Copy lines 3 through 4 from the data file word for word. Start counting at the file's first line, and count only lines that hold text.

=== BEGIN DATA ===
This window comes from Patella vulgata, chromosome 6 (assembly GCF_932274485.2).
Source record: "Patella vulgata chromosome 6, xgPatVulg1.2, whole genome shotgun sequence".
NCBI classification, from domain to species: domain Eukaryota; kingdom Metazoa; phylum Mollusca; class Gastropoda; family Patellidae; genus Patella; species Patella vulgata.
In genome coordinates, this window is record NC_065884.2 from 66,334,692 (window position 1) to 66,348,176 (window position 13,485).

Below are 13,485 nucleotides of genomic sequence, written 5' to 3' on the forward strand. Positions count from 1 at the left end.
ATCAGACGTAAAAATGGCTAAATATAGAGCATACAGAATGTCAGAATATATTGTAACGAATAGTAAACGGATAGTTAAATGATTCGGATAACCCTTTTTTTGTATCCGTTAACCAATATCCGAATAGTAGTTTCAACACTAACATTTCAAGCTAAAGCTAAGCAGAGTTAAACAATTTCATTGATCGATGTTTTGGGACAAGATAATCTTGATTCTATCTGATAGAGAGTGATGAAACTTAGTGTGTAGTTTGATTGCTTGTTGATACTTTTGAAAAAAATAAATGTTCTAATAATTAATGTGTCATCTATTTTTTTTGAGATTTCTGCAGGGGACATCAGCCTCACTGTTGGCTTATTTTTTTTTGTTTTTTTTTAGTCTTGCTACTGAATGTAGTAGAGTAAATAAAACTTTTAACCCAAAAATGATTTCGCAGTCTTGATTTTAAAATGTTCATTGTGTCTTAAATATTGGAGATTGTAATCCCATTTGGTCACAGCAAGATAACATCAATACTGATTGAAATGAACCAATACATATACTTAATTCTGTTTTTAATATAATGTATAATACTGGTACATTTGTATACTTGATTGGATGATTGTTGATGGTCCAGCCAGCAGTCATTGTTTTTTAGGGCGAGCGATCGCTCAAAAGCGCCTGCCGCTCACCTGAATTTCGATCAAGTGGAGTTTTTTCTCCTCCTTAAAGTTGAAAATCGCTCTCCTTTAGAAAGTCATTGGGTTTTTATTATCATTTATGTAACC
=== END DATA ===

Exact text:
NCBI classification, from domain to species: domain Eukaryota; kingdom Metazoa; phylum Mollusca; class Gastropoda; family Patellidae; genus Patella; species Patella vulgata.
In genome coordinates, this window is record NC_065884.2 from 66,334,692 (window position 1) to 66,348,176 (window position 13,485).